Marine Products

Our research identifies compounds in natural produce for use in a diverse range of applications from medical and agricultural to packaging and food.

Plant and marine life offer rich sources of active compounds and unique properties that we are discovering and harnessing for food and non-food applications. Plant & Food Research is exploring plant and marine extracts such as proteins and carbohydrates that are highly functional natural polymers with potential applications in structured biomaterials like electrospun fibres, emulsions, films and composites. Often there are opportunities to find value in co-product streams from primary and secondary processing. The potential uses for the extracts and materials are diverse and range from medical applications such as skin or bone replacements to new packaging materials, horticulture applications such as weed and frost protection, to fine-filtering systems and bioremediation. In food, the possibilities include ultra-smart packaging that keeps products fresh and safe and may indicate when they are past their best.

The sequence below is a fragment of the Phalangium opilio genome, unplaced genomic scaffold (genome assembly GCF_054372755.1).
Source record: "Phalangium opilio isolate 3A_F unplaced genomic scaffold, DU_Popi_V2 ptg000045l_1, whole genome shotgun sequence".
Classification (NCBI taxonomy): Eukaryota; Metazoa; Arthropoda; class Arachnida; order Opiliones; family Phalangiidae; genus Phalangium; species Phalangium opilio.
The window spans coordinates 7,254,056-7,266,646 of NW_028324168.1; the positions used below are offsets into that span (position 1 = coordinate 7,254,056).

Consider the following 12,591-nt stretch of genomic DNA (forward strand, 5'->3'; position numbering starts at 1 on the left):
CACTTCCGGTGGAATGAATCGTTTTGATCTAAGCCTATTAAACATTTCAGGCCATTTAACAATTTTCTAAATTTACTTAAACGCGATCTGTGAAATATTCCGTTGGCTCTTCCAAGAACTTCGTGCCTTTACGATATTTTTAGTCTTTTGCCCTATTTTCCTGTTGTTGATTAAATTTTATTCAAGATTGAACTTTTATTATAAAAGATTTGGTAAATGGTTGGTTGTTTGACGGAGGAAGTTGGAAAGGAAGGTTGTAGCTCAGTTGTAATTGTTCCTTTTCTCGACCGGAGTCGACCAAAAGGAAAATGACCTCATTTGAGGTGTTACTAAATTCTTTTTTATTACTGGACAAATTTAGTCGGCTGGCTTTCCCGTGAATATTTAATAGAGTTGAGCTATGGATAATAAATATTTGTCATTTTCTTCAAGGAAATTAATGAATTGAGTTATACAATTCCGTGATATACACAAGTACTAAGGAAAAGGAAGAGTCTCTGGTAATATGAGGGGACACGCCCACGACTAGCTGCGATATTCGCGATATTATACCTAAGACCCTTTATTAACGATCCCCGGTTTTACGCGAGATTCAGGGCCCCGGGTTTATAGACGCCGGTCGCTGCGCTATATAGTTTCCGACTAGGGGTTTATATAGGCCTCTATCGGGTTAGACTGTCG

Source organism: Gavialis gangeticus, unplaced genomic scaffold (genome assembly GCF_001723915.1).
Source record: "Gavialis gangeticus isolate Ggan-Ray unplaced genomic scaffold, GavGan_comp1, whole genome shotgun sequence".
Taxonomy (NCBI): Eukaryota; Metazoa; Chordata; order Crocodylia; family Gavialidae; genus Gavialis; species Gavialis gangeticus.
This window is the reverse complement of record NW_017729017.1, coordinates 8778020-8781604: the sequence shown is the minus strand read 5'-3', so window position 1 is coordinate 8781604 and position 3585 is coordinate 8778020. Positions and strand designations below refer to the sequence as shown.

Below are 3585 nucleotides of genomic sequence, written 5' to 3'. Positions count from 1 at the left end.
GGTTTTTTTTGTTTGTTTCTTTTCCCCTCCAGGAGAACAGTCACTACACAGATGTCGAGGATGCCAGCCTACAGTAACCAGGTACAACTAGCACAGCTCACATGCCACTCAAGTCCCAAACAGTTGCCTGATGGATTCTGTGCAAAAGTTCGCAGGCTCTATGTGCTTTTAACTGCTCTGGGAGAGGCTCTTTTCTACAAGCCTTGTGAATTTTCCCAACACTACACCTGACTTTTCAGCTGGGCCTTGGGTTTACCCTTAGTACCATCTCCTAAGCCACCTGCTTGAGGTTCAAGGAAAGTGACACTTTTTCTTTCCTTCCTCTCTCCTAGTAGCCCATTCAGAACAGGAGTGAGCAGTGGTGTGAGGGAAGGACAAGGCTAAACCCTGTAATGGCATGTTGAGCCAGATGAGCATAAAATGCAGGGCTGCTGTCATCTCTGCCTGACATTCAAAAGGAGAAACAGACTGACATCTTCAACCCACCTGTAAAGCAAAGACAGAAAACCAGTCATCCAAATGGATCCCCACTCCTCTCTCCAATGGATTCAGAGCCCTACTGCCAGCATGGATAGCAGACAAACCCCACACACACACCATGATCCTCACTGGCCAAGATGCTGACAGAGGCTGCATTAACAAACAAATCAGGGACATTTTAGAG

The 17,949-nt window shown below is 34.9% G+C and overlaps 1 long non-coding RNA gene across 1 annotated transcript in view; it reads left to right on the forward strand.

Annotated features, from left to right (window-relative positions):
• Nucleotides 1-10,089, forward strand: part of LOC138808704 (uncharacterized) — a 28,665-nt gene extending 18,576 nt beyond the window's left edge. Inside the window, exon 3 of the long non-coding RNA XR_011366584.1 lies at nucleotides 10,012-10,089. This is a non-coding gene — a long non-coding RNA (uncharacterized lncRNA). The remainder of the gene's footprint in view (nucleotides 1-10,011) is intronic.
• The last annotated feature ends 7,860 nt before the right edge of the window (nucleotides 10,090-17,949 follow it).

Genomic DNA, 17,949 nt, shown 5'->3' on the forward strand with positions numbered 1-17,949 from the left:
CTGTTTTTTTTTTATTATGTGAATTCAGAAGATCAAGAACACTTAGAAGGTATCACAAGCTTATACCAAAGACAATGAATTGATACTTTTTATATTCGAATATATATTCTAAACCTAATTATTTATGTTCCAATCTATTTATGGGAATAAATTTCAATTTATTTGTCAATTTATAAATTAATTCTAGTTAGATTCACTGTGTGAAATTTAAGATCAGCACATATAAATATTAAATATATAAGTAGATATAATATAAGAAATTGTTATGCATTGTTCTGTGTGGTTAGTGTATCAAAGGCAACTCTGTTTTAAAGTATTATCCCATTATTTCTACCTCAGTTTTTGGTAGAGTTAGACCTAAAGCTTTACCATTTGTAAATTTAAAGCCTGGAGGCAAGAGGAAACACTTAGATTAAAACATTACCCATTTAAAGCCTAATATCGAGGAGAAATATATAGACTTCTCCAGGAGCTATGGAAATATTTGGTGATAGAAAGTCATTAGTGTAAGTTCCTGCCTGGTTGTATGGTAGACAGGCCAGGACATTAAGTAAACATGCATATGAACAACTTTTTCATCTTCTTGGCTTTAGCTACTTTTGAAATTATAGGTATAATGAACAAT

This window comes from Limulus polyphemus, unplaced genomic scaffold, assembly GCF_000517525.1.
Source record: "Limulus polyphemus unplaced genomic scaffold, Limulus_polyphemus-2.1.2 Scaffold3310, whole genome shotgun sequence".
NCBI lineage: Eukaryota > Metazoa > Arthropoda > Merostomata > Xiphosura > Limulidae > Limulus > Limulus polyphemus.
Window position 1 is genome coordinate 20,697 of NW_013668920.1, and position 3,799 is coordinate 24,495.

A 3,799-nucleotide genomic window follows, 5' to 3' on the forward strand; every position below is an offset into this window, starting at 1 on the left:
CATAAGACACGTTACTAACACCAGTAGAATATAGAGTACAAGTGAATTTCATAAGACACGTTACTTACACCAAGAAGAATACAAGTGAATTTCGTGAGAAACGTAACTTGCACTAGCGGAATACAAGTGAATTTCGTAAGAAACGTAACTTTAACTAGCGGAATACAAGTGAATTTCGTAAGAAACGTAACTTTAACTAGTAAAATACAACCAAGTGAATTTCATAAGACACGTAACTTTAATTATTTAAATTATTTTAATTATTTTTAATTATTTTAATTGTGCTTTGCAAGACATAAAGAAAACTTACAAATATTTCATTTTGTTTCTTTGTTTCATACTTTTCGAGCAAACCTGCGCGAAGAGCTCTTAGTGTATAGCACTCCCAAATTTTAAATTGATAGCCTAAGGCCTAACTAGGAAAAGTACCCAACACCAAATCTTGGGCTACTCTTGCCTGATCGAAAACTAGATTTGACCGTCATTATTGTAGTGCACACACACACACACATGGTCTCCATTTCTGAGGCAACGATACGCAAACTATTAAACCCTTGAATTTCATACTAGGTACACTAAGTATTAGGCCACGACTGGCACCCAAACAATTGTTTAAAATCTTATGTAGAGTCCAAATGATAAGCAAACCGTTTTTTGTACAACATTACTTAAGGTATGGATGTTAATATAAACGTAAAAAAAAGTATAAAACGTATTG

Our understanding of material engineering, chemistry, food and health combines with our expertise in electro-spinning to develop new biomaterials. Electrospinning uses a high voltage electrical potential to form a mat of fine fibres from polymer substances and is an emerging technology around the world for producing new materials. It creates a very fine fibre with properties like the original material that can be moulded, woven, sprayed or compressed for desired applications. We helped to design prototypes of the laboratory-scale electro-spinning equipment that is now sold around the world by ElectroSpinz

We are partners in the Biopolymer Network that has research programmes investigating extract from plants for applications in personal care products, adhesives, coatings and plastic additives, and fibre, foam and resin materials for applications as wide ranging as furniture, boat building, packaging materials, textiles, amenity and leisure products.

Copyright © 2017 The New Zealand Institute for Plant & Food Research Ltd
HOME | SEARCH | SITEMAP | DISCLAIMER | TERMS OF USE